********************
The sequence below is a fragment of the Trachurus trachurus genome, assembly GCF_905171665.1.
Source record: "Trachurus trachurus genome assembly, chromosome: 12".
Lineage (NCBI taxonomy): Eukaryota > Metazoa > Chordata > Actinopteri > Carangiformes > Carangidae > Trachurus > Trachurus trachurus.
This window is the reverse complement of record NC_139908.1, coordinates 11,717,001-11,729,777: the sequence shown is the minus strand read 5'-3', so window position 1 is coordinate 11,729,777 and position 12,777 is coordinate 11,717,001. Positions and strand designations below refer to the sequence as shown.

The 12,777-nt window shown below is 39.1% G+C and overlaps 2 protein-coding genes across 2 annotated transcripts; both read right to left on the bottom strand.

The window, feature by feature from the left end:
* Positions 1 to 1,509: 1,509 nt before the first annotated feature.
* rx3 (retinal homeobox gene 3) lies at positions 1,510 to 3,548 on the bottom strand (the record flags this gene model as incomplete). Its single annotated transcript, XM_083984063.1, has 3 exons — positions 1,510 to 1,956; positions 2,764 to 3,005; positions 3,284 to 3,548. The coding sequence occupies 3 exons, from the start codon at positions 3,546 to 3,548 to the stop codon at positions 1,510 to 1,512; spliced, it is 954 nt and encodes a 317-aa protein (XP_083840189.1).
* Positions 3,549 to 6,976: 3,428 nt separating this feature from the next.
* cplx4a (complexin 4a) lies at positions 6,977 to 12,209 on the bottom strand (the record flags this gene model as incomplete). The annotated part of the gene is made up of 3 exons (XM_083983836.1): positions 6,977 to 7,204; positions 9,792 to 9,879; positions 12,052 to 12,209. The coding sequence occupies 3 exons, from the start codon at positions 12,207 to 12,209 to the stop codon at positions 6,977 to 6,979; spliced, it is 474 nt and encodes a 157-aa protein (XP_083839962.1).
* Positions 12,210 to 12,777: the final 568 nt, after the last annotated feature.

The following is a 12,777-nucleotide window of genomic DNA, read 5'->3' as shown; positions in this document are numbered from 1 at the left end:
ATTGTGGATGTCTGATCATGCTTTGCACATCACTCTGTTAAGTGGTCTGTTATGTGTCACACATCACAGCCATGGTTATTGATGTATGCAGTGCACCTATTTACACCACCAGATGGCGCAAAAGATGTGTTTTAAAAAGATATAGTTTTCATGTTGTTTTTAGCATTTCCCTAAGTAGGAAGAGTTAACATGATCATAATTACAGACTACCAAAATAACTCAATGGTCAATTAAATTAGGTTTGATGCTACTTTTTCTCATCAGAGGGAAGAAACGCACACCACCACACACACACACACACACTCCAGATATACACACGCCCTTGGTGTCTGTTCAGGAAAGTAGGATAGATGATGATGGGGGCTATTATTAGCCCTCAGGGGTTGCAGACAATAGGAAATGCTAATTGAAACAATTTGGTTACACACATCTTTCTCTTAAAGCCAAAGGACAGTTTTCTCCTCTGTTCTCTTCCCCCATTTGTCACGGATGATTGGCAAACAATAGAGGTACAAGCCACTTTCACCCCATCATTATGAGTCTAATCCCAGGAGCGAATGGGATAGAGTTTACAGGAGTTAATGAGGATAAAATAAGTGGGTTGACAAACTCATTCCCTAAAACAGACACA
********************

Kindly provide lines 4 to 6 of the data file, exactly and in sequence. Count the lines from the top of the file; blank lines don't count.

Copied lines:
This window is the reverse complement of record NC_139908.1, coordinates 11,717,001-11,729,777: the sequence shown is the minus strand read 5'-3', so window position 1 is coordinate 11,729,777 and position 12,777 is coordinate 11,717,001. Positions and strand designations below refer to the sequence as shown.

The 12,777-nt window shown below is 39.1% G+C and overlaps 2 protein-coding genes across 2 annotated transcripts; both read right to left on the bottom strand.

The window, feature by feature from the left end: